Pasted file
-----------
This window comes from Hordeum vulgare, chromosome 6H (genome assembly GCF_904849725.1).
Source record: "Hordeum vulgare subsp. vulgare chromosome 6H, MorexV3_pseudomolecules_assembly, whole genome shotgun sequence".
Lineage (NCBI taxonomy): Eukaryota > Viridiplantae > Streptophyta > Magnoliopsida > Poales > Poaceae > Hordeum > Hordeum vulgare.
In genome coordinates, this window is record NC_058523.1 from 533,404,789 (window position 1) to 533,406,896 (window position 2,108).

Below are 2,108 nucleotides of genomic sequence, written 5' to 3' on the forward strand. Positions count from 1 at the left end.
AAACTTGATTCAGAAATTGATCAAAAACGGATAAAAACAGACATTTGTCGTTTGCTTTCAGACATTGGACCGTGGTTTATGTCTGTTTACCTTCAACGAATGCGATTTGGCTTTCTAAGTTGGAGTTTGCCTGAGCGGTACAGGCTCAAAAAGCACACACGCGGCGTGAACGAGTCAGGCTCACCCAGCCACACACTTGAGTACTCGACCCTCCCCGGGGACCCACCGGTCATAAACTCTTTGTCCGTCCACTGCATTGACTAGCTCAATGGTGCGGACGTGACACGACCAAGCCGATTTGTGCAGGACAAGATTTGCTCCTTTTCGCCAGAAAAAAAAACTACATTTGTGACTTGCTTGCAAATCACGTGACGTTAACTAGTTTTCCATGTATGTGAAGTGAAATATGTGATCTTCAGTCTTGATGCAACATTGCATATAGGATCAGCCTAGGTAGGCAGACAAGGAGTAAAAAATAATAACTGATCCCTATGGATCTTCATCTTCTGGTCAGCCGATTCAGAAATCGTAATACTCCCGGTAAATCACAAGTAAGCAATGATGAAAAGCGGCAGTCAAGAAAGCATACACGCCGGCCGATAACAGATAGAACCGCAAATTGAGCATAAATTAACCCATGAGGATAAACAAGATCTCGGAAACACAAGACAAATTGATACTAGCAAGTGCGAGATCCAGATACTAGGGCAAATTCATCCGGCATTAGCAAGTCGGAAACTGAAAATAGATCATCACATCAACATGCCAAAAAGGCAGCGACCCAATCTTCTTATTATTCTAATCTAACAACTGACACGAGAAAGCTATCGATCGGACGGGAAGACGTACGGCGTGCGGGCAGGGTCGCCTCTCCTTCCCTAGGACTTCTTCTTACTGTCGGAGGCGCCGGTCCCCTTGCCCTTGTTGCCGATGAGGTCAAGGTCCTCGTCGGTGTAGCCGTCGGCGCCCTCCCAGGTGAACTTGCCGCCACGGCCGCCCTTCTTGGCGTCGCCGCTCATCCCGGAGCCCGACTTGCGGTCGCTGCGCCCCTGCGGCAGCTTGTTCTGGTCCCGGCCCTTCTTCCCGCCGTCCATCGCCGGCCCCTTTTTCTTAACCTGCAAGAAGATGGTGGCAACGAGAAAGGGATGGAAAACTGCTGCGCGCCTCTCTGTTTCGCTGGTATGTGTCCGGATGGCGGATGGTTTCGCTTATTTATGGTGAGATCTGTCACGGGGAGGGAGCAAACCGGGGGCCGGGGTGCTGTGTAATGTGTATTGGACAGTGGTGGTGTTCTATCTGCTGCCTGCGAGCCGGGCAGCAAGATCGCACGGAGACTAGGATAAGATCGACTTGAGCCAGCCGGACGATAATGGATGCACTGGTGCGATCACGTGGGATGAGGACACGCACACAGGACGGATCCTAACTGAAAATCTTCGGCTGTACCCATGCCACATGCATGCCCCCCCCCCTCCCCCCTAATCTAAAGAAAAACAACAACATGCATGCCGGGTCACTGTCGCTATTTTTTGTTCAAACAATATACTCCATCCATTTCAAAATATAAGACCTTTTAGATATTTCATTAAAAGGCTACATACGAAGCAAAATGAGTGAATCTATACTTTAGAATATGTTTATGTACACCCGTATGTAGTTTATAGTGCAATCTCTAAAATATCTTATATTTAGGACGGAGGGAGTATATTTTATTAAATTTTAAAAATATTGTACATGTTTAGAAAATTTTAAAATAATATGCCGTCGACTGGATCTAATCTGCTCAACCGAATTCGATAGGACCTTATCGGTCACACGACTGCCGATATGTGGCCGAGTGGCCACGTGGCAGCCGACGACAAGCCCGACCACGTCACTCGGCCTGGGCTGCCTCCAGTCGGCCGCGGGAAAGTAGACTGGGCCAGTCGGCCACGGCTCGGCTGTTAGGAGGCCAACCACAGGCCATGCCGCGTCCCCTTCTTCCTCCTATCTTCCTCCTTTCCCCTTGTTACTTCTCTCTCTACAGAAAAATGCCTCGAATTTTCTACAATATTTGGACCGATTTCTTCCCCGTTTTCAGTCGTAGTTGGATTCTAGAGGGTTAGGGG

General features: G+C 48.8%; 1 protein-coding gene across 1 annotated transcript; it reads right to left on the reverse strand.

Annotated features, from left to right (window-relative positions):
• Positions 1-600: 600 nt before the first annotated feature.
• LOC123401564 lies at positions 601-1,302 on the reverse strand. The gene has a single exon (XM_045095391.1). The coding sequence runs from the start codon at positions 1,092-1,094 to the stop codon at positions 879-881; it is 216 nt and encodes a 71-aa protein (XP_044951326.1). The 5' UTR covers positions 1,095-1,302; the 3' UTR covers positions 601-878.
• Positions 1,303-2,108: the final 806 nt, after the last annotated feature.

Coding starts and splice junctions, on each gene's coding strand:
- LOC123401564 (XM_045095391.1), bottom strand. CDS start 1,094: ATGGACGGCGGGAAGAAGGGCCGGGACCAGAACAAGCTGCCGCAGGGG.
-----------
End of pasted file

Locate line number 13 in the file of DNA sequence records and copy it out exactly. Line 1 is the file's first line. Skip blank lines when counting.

- LOC123401564 (XM_045095391.1), bottom strand. CDS start 1,094: ATGGACGGCGGGAAGAAGGGCCGGGACCAGAACAAGCTGCCGCAGGGG.